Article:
Yowza

I was in for a surprise, apparently, people actually like reading my rambles, I achieved a level of internet fame that I really never expected. My reaction to this is fluctuating awe and terror! This notoriety brought a level of attention that I frequently find a little overwhelming, being an autistic agoraphobe with chronic health problems, the amount of interacting I have to do with people has been staggering. Now please, please, don't get me wrong....my readers and people I have met in the tea community are by and large amazing, I am so glad to have met them, but I never set out to join a community. I tried dabbling in it, realizing now that I was a big fancy tea blogger I had a responsibility to the community and other bloggers to maintain an air of professionalism and friendly openness to all. I have to admit, this might have been a mistake. I am not at all social, and have been finding the whole thing overwhelming and have been pulling myself away from the social aspect of the tea community. I rarely post on Steepster or the Tea Drinkers group I started years ago, and friends on Instagram might have noticed I am not as talkative as I used to be. Heh, this is sounding like I am breaking up with the tea community (it's not you, it's me) I swear I am not, I am just becoming an old tea hermit who also has a blog. This is why my housemates have named my tea room 'The Cave.'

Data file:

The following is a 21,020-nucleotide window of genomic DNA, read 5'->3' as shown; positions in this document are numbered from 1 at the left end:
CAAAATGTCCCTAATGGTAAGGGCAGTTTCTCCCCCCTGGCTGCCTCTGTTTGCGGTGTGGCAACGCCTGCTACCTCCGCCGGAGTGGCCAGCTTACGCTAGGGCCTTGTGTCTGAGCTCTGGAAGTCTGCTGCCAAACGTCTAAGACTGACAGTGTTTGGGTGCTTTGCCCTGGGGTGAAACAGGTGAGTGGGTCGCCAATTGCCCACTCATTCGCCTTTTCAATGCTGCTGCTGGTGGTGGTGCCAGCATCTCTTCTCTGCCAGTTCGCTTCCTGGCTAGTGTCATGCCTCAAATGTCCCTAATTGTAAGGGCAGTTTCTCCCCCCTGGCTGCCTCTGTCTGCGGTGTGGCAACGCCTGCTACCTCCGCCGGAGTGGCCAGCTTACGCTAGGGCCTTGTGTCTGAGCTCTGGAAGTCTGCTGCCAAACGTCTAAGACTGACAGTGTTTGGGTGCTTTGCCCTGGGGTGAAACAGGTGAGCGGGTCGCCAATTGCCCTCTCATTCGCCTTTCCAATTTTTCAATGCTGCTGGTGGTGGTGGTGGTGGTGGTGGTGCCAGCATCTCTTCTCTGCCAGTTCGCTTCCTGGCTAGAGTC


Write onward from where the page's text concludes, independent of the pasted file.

And now for the really sad part, at least in part, blogging is really not fun for me anymore, it has become a tedious slog. Granted not all the time, I run into some fantastic teas that inspire me to long rambles, but a large portion of what I write about (while being very enjoyable) doesn't necessarily inspire me (mostly because I feel for a lot of teas, other than noting a few differences, I have said everything I need to about that type of tea) and I do not feel that is fair to my readers or the tea. I want to give it my all or not at all. Some things need to change in order for me to keep on blogging, which is something I very much want to do, but first I need to get through my backlog of all the teas I have been sent! (Though, of course, just the idea that I am going to be shaking things up has made me feel inspired again, so I think that is a good start!) So don't expect any changes to be immediate, it will take at least a month.

My plans are to focus more on quality over quantity, so I will be going back to three blogs a week. I also plan on bringing back more tea-themed things (like gongfoolery and teaware reviews, and a crazy new idea I have pairing Magic decks with teas, and how to incorporate tea into gaming, as well as cooking with tea) I still plan on reviewing teas, but want to focus on teas that inspire me and do more side by side focus tastings comparing harvests to each other and the like. I hope you all continue to enjoy my rambling, and that I can inspire you to take tea themed adventures! Here's to another thousand posts!